CINE-WEEN: Attack of the Demons is a splattery animated ode to Italian horror

Director Eric Power’s Attack of the Demons (out October 30 from Dark Star Pictures in virtual theaters and on DVD and VOD on November 3), will certainly draw comparisons to vintage South Park with its cut-paper animation, but the mix of demonic rites and splattery violence during a rock festival on Halloween night is vintage Italian horror.

“The year is 1994 – For centuries, a demonic cult has been plotting the destruction of mankind. When a small Colorado town is overrun by a legion of mutating demons, three non-demon hunter friends must use every skill their minds can fathom to stave off the demon apocalypse.”

Trey Parker, Matt Stone, Lucio Fulci, and Mario Bava come together in Attack of the Demons to create an absurd and messy – and gloriously fun – horror treat. Animated horror is nothing new, with gems like Monster House, Coraline, and more finding their way into Halloween rotation. As the recent Nightstream festival’s Animation Domination block demonstrated with aplomb, grown up horror cartoons are out there as well. But a feature-length blast of animated gore? That’s a rare gem, indeed.

The colors are amazing. As an artistic achievement, Attack of the Demons is impressive as hell, considering the thousands of hand cut pieces of paper used to animate the film—but it’s all the more considerable given the fact that the imagery isn’t stuck in a dark, moody pallet. It’s bright and vibrant, really leaning into the cinematic history of Italian horror from which it pulls.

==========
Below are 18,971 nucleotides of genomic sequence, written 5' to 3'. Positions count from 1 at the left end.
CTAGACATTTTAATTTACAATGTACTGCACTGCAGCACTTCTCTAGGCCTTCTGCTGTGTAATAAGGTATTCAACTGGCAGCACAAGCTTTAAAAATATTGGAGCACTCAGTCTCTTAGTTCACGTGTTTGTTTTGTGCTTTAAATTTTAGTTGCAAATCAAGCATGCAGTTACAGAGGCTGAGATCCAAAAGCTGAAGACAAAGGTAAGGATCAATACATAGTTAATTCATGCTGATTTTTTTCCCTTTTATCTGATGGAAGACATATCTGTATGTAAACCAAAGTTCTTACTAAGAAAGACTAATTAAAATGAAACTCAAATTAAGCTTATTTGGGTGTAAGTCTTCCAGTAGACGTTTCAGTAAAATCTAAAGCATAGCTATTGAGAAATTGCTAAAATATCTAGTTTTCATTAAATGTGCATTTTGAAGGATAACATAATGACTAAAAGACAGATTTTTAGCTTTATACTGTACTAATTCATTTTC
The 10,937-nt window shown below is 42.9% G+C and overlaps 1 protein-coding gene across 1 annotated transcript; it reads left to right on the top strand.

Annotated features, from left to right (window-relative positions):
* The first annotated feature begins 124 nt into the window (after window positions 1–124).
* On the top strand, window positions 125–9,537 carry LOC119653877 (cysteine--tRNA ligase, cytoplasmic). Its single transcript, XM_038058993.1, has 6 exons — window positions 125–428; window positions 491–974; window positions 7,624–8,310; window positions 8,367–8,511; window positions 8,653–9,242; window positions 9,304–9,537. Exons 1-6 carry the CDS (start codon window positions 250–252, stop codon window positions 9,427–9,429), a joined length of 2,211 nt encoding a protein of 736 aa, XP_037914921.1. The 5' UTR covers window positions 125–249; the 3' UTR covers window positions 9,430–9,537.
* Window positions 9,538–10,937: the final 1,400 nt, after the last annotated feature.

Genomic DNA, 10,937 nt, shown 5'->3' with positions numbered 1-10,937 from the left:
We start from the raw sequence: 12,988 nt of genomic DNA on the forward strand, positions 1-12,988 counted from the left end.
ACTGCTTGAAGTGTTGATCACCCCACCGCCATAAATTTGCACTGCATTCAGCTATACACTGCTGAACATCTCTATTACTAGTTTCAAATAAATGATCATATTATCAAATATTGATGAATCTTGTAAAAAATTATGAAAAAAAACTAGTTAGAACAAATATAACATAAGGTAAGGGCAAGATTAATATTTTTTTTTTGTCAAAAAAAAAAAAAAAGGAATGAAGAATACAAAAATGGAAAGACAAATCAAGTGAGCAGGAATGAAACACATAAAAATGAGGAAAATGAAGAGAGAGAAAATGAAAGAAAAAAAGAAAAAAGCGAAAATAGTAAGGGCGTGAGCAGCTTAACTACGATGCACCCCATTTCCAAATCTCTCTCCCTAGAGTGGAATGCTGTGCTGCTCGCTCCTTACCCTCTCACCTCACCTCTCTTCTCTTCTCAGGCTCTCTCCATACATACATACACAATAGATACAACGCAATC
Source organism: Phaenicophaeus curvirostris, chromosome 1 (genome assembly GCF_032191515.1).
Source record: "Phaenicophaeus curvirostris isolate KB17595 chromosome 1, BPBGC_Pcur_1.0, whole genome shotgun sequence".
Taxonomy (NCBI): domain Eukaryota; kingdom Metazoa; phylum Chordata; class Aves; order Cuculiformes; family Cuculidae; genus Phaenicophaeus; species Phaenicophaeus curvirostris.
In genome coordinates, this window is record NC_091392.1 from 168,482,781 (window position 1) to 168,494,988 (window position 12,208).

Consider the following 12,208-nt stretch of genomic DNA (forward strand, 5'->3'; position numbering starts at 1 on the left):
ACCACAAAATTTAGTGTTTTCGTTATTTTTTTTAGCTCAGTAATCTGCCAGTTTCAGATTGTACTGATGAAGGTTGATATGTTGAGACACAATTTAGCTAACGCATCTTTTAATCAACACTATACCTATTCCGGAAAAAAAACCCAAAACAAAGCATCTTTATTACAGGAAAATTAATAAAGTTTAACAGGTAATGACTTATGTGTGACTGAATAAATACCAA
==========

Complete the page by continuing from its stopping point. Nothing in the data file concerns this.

The score is dope as hell, too, but the audio sounds a little hollow, unfortunately coming across as very flat. Maybe it’s a little obvious a point to make, but it’s astonishingly cartoonish, with a distinctly echo-y tone to everything. It’s not so bad as to be distracting, but given that every setting has the same room feel, and only the slightest changes are made for television, cinema, or concert audio, the sense of place never really grabs hold.

After a while though, the action really kicks in, and you cease to notice. The scope of Attack of the Demons isn’t just a bunch of static shots of people talking. There are overheard shots, wide shots, closeups—and thanks to the solid animation, everything looks seamless. There are no awkward transitions, so even a body-less head pulling itself along a hillside fits right in. (trust me, you’ll know it when you see it.)

The acting is a little flat, with everyone seemingly taking their cues from Winona Rider’s initial voiceover from Beetlejuice. It’s a little too disaffected, and while I understand that everyone’s supposed to be too cool for school at the film’s outset, it would have been really nice if someone had managed to freak out at some point, in order to provide a little contrast. Because of the lack of heightened response to some really massive terrors, the end of everything doesn’t quite have the impact it might have otherwise, and had it not been for a last scene tag, I think I would’ve been blindsided by the fact that the film was over.

All that said, these are really minor quibbles. Attack of the Demons moves along at a quick clip, and sets things up from the very opening moments. There’s no wasted space, and even the scenes where characters are chatting in mini marts and diners do a great job of developing who each of these people are. The monsters and creatures look fantastic, and the animation is charming, but also really well done. As I said earlier, it’s a real joy to watch, and with its 75-minute runtime, I have a feeling this will make a great first half of a double feature that’s very diverse in possibilities.

Attack of the Demons screens as part of Panic Fest’s Tricks & Treats this weekend, as well as in virtual theaters in Los Angeles, Philadelphia and Columbus.

The score, by composer John Dixon, is now up for pre-order at Ship to Shore PhonoCo.

Nick Spacek
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